Liz Phair – Liz Phair
Who could ask for more? A pop-friendly record that really pissed people off. This former Indie goddess sounds AM mainstream and her former constituency claims she sold out. Well, Ms. Phair’s new producers and writing team do pull out all of the stops, but it’s hardly a sell-out with titles like “Hot, White Cum”, and intelligent, witty lyrics about her winter-spring romance. The songs are also catchy, lighter-than-air, and sound great on a car radio on that hot summer day.
Fire – Electric Six
6Twenty – D-4
Bazooka – Star Spangles
Little Killers – Little Killers
Hey kids, who is your favorite retro garage/punk band? These are three of my favorites this year. The Electric Six can mix punk with disco and even occasionally lapse into an arena rock anthem. I recommend “Dance Commander” sung with a pseudo English accent. The Star Spangles and the Little Killers specialize in 70s New York punk. If you really want to be derivative, try the Detroit Cobras or the Ravonettes. Maybe we could put the bands on trading cards or start a new Tiger Beat magazine. They are guaranteed to become collector items, because next year’s retreads will be completely different.
Diamond Jublilation – Dixie Hummingbirds
Woman Like Me – Betty LaVette
The music from these veterans has gained an earthy wisdom even if their vocal gifts have faded. Did someone say Johnny Cash? Dr. John, Garth Hudson and Levon Helm add some swampy Americana to the Hummingbirds; while Robert Cray keeps Betty in the blues.
Seacacus – Wrens
Here I Am – Ronald Isley, Burt Bacharach
World Reveries – Paulo Conte
I admire his style more than his music. An earthy European sophisticate who mixes Tom Waits, Duke Ellington and Sartre. Of course, I have no idea what he is saying except when he goes “Dancin, Da, Da, Da…..”
Congo Life – Kekele
It’s pre-soukous rumba – so it’s not exactly smoking. But like Orchestra Baobab, it’s melodic with a slow sweet burn.
Vodou Dance, Vol. 4 – Los Hombres Calientes – Maybe they have gone too far. Bringing their jazz and New Orleans roots, Bill Summers, Irwin Mayfield now jam with the locals from Trinidad, Jamaica, Haiti and other festive islands. Oh, I guess they pull it off, but only because of the numerous “Babalu” references.
Equilibrium – Matthew Shipp
A mix of jazz and electronic/ambient forms. Just don’t take it too seriously.
All Kooked Out – Stanton Moore
This reminds me of the Crusaders before they dropped Jazz from their name. Moore is a New Orleans drummer who is truly funky and unique.
Nightlife in Tokyo – Eric Alexander
Straight ahead jazz with a saxophonist who has a melodic and maturing tone.
Now is Another Time – David Murray
The most interesting jazzman in the past twenty years goes big band with some Havana heavyweights. An update of Dizzy Gillespie’s Cuban encounter of a half century ago.
Passing Ships – Andrew Hill
Along with David Murray and Bill Holland, yet another big band release, but this one was recorded in 1969 before being lost in the Blue Note vaults. The session hardly sounds dated especially with backing by some of my favorite sidemen including Woody Shaw, Julian Priester and Joe Farrell.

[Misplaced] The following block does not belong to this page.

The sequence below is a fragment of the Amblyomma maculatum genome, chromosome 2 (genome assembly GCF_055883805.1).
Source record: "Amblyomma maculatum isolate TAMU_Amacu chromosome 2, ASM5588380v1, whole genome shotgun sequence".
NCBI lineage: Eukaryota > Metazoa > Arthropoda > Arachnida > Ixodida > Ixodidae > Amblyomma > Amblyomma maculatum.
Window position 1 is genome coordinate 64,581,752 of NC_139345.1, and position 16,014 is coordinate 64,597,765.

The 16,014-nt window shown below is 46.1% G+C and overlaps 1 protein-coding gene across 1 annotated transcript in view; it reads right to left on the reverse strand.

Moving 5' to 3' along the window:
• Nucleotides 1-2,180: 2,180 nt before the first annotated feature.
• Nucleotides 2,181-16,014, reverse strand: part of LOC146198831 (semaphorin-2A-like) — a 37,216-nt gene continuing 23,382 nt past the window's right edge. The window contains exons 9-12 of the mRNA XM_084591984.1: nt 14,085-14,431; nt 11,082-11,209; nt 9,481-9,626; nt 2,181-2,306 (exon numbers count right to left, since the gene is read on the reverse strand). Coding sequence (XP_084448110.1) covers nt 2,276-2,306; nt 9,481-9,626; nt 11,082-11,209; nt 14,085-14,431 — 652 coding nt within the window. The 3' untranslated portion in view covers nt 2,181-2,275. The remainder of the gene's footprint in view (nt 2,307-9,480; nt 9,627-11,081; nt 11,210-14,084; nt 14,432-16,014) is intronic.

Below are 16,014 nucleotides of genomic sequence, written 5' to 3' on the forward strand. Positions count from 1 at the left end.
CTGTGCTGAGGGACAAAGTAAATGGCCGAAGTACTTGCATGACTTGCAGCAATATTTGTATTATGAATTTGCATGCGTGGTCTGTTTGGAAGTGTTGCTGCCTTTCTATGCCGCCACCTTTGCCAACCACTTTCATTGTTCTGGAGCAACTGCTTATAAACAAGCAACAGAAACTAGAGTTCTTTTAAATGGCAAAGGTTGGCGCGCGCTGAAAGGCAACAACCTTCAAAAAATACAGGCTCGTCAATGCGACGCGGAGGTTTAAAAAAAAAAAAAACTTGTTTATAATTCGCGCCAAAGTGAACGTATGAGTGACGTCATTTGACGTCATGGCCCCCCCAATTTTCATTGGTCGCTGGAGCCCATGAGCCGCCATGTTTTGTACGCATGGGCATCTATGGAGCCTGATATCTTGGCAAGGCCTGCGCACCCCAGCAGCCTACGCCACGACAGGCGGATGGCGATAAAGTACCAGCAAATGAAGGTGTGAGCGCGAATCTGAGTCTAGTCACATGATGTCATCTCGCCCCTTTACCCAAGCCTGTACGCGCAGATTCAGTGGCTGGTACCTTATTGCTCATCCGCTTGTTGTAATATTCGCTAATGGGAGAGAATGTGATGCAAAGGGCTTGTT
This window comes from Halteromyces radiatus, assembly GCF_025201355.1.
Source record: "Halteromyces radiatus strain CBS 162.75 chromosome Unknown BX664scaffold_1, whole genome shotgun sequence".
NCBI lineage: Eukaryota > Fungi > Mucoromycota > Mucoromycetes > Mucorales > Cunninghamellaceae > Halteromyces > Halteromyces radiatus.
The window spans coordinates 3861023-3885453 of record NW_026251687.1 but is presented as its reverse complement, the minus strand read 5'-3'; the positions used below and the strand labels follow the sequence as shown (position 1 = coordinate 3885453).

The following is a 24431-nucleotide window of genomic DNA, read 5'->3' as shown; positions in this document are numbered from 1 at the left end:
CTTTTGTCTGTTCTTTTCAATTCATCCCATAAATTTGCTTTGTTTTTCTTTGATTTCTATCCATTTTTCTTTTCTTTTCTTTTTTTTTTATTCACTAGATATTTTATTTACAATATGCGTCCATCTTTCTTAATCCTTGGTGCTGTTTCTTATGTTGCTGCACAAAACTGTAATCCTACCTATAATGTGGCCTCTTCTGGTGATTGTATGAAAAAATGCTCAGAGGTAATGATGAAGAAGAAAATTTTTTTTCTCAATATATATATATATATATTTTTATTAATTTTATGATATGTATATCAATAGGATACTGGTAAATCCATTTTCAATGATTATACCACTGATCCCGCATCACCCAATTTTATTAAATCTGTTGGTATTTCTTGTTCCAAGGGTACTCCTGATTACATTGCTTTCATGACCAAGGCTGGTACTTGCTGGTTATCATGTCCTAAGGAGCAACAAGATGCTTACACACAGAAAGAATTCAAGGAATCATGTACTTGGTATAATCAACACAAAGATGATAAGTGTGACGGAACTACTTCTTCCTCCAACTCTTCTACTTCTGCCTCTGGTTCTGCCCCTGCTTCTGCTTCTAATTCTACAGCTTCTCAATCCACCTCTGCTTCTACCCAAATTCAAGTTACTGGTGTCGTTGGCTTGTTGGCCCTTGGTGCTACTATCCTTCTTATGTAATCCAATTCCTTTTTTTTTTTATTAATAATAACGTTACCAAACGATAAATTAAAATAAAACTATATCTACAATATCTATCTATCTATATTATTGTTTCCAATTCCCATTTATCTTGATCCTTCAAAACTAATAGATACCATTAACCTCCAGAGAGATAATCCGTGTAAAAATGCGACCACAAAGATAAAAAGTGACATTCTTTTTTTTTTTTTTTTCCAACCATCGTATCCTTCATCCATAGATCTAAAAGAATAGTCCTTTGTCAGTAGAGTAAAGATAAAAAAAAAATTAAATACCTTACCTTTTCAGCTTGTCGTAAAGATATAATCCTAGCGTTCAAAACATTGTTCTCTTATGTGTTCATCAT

Vivaldi: La Stravaganza – Rachel Podger,
Italian Violin Sonatas – Europa Galante, Fabio Biondi
Who are the grungy guitar gods of the classical music scene? They are violinists like these who play period instruments and really go for Baroque. The sound is much warmer and less precise than modern instruments. Critics contend liberties are taken, and that these versions sound more like Jean Luc Ponti and Mark O’Connor than Heifetz. Regardless, Ms. Podger and Mr. Biondi along with Andrew Manze give a great introduction to this higher musical realm.
No Thanks: 70s Punk Rebellion – V.A. Why did Rhino wait so long?
Original Soul Sister – Sister Rosetta Thorpe
In Person Friday & Saturday – Blackhawk, Miles Davis
Hank Mobley always got a bad rap for being the saxophonist sandwiched in between John Coltrane and Wayne Shorter. On this weekend live date he breaks no new ground, but plays straight ahead jazz with swing. Meanwhile, Miles actually sounds like an extrovert and takes a surprising amount of solo space. But the real stars of this show are the unheralded rhythm sections. They can play anything.
How the West Was Won – Led Zeppelin
Their best live album. Jimmy Page proves his legendary status, but it’s Robert Plant lead-guitar voice that steals the show with its crisp control and power. Although everybody’s raving, I still opt for the clarity and sonic wallop of their early studio recordings.
Martin Scorsese Presents the Blues: A Musical Journey Various Artists
Far better than Ken Burns’ Jazz., but critics will always come out of the woodwork, and I’m included.. Scorsese goes beyond 1930 backwoods bluesmen and gives us Dinah Washington, Ali Farka Toure and even some early Fleetwood Mac. No argument here, but I draw the line at “Tuff Enuff” – the famous blues classic from the Fabulous Thunderbirds.
Query: Is the album dead? Except for jazz and classical, I am buying fewer CDs. I have gone legitimate, dumping Kazaa to pay the monthly fee for Rhapsody. Who needs to shell out for an entire CD of the Shins or Fountains of Wayne when you can make a personal playlist and burn a CD of your favorite singles for 79 cents a song. After all, how many of today’s bands are good for more than a third of a CD. If someone releases the new Sergeant Peppers, let me know.